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Bag’s Take-Away:The headline trumpets a historic nuclear disaster and the photo shows tidal wave wreckage?
…Call it more nuke denial.
As we finally get to see… (#1):
The abandoned area around Fukushima as a toxic no man’s land
(photo: David Guttenfelder/AP caption: An empty street runs through the deserted town of Minami Soma, Fukushima prefecture, Japan, inside the evacuation zone, established for the 20 kilometer radius around the Fukushima Dai-ichi nuclear reactors Thursday, April 7, 2011. Hundreds of Japanese police and soldiers were mobilized Thursday to begin their first major search operation inside the evacuation zone.)
Bag’s Take-Away:Nuke crisis elicits spiritual/material clash,
Buddhist chants ring TEPCO’s marble and glass.
(photo: YOSHIKAZU TSUNO/AFP/Getty Images caption: Buddhist monks beat drums and chant in front of the Tokyo Electric Power Co. (TEPCO) headquarters in Tokyo on April 6, 2011 to protest against the current nuclear crisis at the troubled TEPCO nuclear power plant in Fukushima, north of Tokyo. Workers at Japan’s crippled atomic power plant plugged a hole spewing highly radioactive water into the ocean on April 6, boosting efforts to contain the world’s worst nuclear disaster since Chernobyl. Read more: http://www.charlotteobserver.com/2011/04/07/2204764/the-daily-edit-best-news-photos.html?spill=1#ixzz1IuPJSq1D)
After I vented (pardon the pun) about TEPCO’s “hey Ma, we found the crack!” photo, one of my readers did a little rant on this, saying:
How about the one in that series of the guy spraying green colored superglue on the grass near the plant???? This problem is SO much bigger than we are. We got tricked by the physicists into thinking that just because we COULD use nuclear energy.. that it was somehow a good idea, but we’re in WAY over our heads and now it’s so obvious.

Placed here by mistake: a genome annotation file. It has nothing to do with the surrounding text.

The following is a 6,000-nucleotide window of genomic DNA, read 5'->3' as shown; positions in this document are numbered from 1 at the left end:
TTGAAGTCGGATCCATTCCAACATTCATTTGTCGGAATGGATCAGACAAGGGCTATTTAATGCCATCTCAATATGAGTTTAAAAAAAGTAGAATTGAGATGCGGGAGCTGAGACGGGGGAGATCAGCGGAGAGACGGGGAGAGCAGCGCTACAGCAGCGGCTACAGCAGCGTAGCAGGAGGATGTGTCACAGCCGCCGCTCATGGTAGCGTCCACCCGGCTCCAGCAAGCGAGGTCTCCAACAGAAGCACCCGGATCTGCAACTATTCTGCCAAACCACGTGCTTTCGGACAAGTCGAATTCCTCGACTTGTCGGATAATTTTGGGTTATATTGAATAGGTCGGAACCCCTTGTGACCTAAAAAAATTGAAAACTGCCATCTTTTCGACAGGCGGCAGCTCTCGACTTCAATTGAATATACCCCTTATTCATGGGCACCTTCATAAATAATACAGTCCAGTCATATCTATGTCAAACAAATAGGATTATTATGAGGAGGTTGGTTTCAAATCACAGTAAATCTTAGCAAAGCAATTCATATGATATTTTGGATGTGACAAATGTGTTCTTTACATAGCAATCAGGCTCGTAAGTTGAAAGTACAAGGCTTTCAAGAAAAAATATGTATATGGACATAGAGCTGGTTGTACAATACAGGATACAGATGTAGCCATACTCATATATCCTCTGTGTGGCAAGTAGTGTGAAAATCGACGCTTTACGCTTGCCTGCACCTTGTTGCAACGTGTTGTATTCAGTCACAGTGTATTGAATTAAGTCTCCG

Yeah, plutonium-fighting superglue.
(photo: TEPCO caption: In this Friday, April 1, 2011, photo released by Tokyo Electric Power Co., workers for the company experimentally spray adhesive synthetic resin over the ground at the Fukushima Dai-ichi nuclear power plant in Okumamachi, northeastern Japan. TEPCO expects the resin spraying to prevent dust exposed to radiation materials from spreading out of the premises.
Somehow, this “hey Ma, we found the crack!” pic not instilling a whole lot of confidence.
(photo: handout: Tokyo Electric Power Co. caption: In this Friday, April 1, 2011 photo released by Tokyo Electric Power Co. (TEPCO), a TEPCO employee points at a crack newly discovered in a maintenance pit on the edge of the Fukushima Dai-ichi nuclear nuclear power plant in Okumamachi, Fukushima Prefecture, northeastern Japan. The crack was apparently caused by the March 11 earthquake and may have been leaking since then, said the company’s spokesman Osamu Yokokura.
1. Tarp nation
2. Days of long shadows
3. Doesn’t have to be radiant
A volunteer helped a young boy pick out a shirt Friday from piles donated to the homeless in Kesennuma, Miyagi Prefecture, Japan.
1. It all comes down to rod position.
2. Put your hand in the hand of the man who stilled the water
Put your hand in the hand of the man who calmed the sea
3. Dial “M” for Meltdown
4. …Tick, tick, tick…
So, does a wide-scale disaster make nuclear physicists think twice about these unanticipated things, the variegated results of pushing protons into each other? Is the Fukushima catastrophe a reminder that with nuclear power and promise comes peril?
Bag’s Take-Away:This pic (of TEPCO execs bowing before a news conference) played big over here for mostly one reason: because it looked like shame.
(photo:Itsuo Inouye/AP caption: Tokyo Electric Power Co., (TEPCO) Chairman Tsunehisa Katsumata, center, Vice presidents Takashi Fujimoto, second from left, Sakae Muto, second from right, and others bow before a news conference at the company’s headquarters in Tokyo, Wednesday, March 30, 2011. Radiation leaking into seawater from Japan’s tsunami-damaged reactor complex reached its highest level yet Wednesday and the president of the plant’s utility company was hospitalized, as setbacks accumulated in Japan’s nuclear crisis.
A relief to see an illustration that nails what everybody’s thinking — especially when coverage of the monumental Fukushima melt down is losing out to “don’t-tell-me.”
Bag’s Take-Away:With situation at Fukushima ambiguous and uncontrolled, pics (these from inside a control room) keep getting scarier.
(photo: EPA caption: : A handout made available by the Japanese Nuclear and Industrial Safety Agency on 25 March shows employees of Tokyo Electric Power Co. work to restore power to the central control rooms at Unit 1 and Unit 2 at Fukushima Dai-ichi nuclear plant on 23 March.